Healthcare Finance and Accounting
|Month||Monthly average||Times||Productivity Loss|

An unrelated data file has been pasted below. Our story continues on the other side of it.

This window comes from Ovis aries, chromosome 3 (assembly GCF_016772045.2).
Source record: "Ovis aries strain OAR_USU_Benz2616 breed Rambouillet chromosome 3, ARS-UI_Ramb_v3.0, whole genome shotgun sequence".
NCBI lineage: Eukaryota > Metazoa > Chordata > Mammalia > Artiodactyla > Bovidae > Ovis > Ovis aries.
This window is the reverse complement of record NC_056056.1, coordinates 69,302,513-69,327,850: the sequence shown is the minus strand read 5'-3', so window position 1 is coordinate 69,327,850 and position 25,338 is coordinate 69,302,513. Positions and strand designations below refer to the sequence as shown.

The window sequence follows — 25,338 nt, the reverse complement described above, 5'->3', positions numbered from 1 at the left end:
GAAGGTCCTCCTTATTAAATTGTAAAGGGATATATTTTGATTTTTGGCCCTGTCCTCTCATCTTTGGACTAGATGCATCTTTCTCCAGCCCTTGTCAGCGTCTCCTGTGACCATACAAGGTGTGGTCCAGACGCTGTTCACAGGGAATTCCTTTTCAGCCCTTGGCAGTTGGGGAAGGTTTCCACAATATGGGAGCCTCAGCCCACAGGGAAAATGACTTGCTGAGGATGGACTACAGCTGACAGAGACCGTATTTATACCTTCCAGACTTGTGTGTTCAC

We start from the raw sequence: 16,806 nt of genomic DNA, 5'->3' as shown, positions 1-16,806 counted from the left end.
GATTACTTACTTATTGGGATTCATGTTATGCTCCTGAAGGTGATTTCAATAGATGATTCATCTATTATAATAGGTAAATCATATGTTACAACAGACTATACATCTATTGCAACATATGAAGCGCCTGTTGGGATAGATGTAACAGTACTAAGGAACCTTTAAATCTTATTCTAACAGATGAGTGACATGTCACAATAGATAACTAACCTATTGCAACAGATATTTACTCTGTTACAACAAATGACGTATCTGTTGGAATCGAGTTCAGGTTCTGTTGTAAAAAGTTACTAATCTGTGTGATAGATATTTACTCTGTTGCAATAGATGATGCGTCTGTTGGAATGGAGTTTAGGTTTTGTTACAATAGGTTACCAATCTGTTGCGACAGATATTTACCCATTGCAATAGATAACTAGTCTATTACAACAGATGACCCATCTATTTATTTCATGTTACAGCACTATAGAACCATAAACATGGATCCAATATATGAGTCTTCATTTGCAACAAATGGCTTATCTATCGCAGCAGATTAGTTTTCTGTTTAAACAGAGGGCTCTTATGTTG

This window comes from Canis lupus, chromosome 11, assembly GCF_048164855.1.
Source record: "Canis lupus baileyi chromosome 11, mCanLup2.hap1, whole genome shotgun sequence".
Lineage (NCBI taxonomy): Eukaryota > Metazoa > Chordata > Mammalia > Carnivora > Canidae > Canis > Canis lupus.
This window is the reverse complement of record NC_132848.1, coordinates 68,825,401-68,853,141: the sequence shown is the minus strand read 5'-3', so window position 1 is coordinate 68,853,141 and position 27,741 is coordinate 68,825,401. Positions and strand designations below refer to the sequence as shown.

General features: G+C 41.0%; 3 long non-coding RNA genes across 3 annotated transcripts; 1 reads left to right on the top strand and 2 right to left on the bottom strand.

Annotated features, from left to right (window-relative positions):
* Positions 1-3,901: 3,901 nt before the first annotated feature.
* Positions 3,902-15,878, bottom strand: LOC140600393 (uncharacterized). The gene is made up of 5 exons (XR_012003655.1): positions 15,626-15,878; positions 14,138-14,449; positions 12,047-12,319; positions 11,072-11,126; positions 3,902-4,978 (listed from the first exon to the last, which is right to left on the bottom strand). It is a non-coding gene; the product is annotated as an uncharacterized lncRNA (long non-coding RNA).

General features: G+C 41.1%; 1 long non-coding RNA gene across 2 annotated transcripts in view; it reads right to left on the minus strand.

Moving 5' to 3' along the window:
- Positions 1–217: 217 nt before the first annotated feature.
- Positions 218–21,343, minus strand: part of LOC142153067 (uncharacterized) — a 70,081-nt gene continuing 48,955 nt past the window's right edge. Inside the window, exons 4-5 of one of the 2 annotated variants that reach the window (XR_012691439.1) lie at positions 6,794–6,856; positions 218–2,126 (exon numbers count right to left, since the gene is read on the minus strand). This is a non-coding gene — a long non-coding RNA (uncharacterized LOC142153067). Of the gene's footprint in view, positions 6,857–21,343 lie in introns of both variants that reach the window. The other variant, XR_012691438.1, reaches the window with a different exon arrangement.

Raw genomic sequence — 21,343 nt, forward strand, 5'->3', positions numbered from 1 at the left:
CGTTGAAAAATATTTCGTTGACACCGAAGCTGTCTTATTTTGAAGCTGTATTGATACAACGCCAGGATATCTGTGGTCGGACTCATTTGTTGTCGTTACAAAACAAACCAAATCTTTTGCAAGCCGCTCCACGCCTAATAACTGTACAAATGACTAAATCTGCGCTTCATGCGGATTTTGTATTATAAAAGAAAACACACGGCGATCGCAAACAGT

The conversion costs mostly entail those costs required in the process of production to assist in converting the raw materials into finished goods. Production is a whole process requiring an input of labor and other materials of production (Lenk et al., 2016). In the Midwest community hospital, the total conversion costs consisted of: different upgrades of the system, the productivity loss costs, and staff training costs. The productivity loss in the hospital refers to the untimely completion of duties or projects due to avoidable and unavoidable circumstances. The menace is a concern, especially in the manufacturing sector. Employers and employees have to grapple with the problem with equal measures. Taking an example of the hospital where one of the staff members hired might fall sick, which derails completing and implementing ideas of the organization. The workers suffer from productivity loss due to a reduction of wages and loss of their job hobbies and not enough cash to spend with their families. Employers suffer the most when it comes to impacts of productivity loss. First, because the worker is not attending effectively to the duties, production levels decrease and in turn affects the sales volume of the company. The employers must find a striking balance for production in a bid to reduce losses of an inefficient production process. The cost of hiring and training of employees is costly to the firm. When an employee falls ill, the production process must continue to avoid huge costs incurred like impairment and depreciation of assets which are idle (Kunio, 2017). In the community hospital, six months duration is applied in the calculation of the productivity loss. In a year, there are 4,000 patients discharged. The current period is six months; thus the 4000 discharges are divided by 2 to obtain 2,000. The two thousand represents the semiannual period. The above calculation assumed that in a year, three-quarters of the discharges are mostly due to surgical, which requires the patient to stay for a while in the hospital to monitor the progress of healing wounds. The surgical patients are treated as inpatients; thus the productivity loss calculated is due to inpatients surgical clients. Multiplying the value 0.75 by 2000, 1500 is obtained which represents surgical inpatient customers. On a monthly yield average, 1500 is divided by 6 to obtain 250. From the case study, calculating the productivity loss for the first month, we take 1.41 times multiplied by 250 to obtain roughly $353. The remaining five months, the productivity cost is obtained by reducing the average amount of $59 on a reducing balance basis. The amount of $ 59 is assumed as the total loss for each month the hospital will incur. Starting with the productivity loss of the first month at $353, the second month the value $353 is reduced by $59 to obtain $ 294. Third-month value is (294-59)=235. Fourth-month value is (235-59) =176. Fifth month value is (176-59) =117 and six month value is (117-59) =58. Adding the values from the first month that is $ 353 + $ 294 + $ 235 + $ 176 + $ 117 + $ 58 we obtain roughly $ 1233 which is an indication of the total loss incurred by the hospital for the six months.